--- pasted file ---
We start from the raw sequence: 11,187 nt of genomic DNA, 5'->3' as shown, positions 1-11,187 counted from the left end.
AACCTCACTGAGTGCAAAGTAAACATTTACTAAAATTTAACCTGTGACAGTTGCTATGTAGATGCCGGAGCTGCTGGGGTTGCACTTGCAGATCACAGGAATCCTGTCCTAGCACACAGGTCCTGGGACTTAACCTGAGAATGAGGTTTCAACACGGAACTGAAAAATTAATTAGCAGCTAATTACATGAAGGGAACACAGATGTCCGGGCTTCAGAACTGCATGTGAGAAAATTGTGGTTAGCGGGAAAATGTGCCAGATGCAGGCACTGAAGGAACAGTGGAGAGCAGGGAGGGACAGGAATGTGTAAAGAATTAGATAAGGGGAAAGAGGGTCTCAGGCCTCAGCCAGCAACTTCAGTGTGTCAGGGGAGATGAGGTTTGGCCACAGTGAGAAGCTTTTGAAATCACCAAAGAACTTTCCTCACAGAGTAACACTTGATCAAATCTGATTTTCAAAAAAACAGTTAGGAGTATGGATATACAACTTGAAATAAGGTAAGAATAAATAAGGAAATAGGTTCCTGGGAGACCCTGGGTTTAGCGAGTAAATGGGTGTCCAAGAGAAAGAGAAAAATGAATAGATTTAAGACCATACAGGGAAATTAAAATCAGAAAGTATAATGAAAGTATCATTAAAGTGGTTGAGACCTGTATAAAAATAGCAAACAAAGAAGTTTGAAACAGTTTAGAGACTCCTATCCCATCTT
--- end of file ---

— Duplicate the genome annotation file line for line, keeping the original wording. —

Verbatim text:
We start from the raw sequence: 11,187 nt of genomic DNA, 5'->3' as shown, positions 1-11,187 counted from the left end.
AACCTCACTGAGTGCAAAGTAAACATTTACTAAAATTTAACCTGTGACAGTTGCTATGTAGATGCCGGAGCTGCTGGGGTTGCACTTGCAGATCACAGGAATCCTGTCCTAGCACACAGGTCCTGGGACTTAACCTGAGAATGAGGTTTCAACACGGAACTGAAAAATTAATTAGCAGCTAATTACATGAAGGGAACACAGATGTCCGGGCTTCAGAACTGCATGTGAGAAAATTGTGGTTAGCGGGAAAATGTGCCAGATGCAGGCACTGAAGGAACAGTGGAGAGCAGGGAGGGACAGGAATGTGTAAAGAATTAGATAAGGGGAAAGAGGGTCTCAGGCCTCAGCCAGCAACTTCAGTGTGTCAGGGGAGATGAGGTTTGGCCACAGTGAGAAGCTTTTGAAATCACCAAAGAACTTTCCTCACAGAGTAACACTTGATCAAATCTGATTTTCAAAAAAACAGTTAGGAGTATGGATATACAACTTGAAATAAGGTAAGAATAAATAAGGAAATAGGTTCCTGGGAGACCCTGGGTTTAGCGAGTAAATGGGTGTCCAAGAGAAAGAGAAAAATGAATAGATTTAAGACCATACAGGGAAATTAAAATCAGAAAGTATAATGAAAGTATCATTAAAGTGGTTGAGACCTGTATAAAAATAGCAAACAAAGAAGTTTGAAACAGTTTAGAGACTCCTATCCCATCTT